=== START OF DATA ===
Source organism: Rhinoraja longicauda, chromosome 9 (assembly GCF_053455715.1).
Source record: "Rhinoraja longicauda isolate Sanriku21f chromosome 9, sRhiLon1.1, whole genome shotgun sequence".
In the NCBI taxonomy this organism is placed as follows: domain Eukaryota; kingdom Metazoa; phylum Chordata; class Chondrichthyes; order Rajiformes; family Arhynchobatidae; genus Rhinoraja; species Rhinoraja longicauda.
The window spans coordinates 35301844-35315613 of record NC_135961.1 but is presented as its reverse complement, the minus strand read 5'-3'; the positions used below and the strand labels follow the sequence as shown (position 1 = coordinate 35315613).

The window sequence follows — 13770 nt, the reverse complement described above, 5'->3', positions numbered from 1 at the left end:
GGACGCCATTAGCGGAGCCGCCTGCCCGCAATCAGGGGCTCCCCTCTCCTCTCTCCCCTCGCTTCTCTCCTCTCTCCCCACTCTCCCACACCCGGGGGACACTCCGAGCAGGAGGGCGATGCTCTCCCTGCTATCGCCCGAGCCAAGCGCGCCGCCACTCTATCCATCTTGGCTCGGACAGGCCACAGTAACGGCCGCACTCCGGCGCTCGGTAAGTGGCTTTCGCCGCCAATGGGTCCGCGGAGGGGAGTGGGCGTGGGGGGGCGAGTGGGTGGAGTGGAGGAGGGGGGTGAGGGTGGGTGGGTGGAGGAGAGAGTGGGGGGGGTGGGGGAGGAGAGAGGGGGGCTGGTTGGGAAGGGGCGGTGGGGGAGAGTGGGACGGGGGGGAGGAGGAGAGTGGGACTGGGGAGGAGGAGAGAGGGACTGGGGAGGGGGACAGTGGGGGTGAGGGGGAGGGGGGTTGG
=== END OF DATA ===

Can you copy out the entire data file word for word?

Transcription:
Source organism: Rhinoraja longicauda, chromosome 9 (assembly GCF_053455715.1).
Source record: "Rhinoraja longicauda isolate Sanriku21f chromosome 9, sRhiLon1.1, whole genome shotgun sequence".
In the NCBI taxonomy this organism is placed as follows: domain Eukaryota; kingdom Metazoa; phylum Chordata; class Chondrichthyes; order Rajiformes; family Arhynchobatidae; genus Rhinoraja; species Rhinoraja longicauda.
The window spans coordinates 35301844-35315613 of record NC_135961.1 but is presented as its reverse complement, the minus strand read 5'-3'; the positions used below and the strand labels follow the sequence as shown (position 1 = coordinate 35315613).

The window sequence follows — 13770 nt, the reverse complement described above, 5'->3', positions numbered from 1 at the left end:
GGACGCCATTAGCGGAGCCGCCTGCCCGCAATCAGGGGCTCCCCTCTCCTCTCTCCCCTCGCTTCTCTCCTCTCTCCCCACTCTCCCACACCCGGGGGACACTCCGAGCAGGAGGGCGATGCTCTCCCTGCTATCGCCCGAGCCAAGCGCGCCGCCACTCTATCCATCTTGGCTCGGACAGGCCACAGTAACGGCCGCACTCCGGCGCTCGGTAAGTGGCTTTCGCCGCCAATGGGTCCGCGGAGGGGAGTGGGCGTGGGGGGGCGAGTGGGTGGAGTGGAGGAGGGGGGTGAGGGTGGGTGGGTGGAGGAGAGAGTGGGGGGGGTGGGGGAGGAGAGAGGGGGGCTGGTTGGGAAGGGGCGGTGGGGGAGAGTGGGACGGGGGGGAGGAGGAGAGTGGGACTGGGGAGGAGGAGAGAGGGACTGGGGAGGGGGACAGTGGGGGTGAGGGGGAGGGGGGTTGG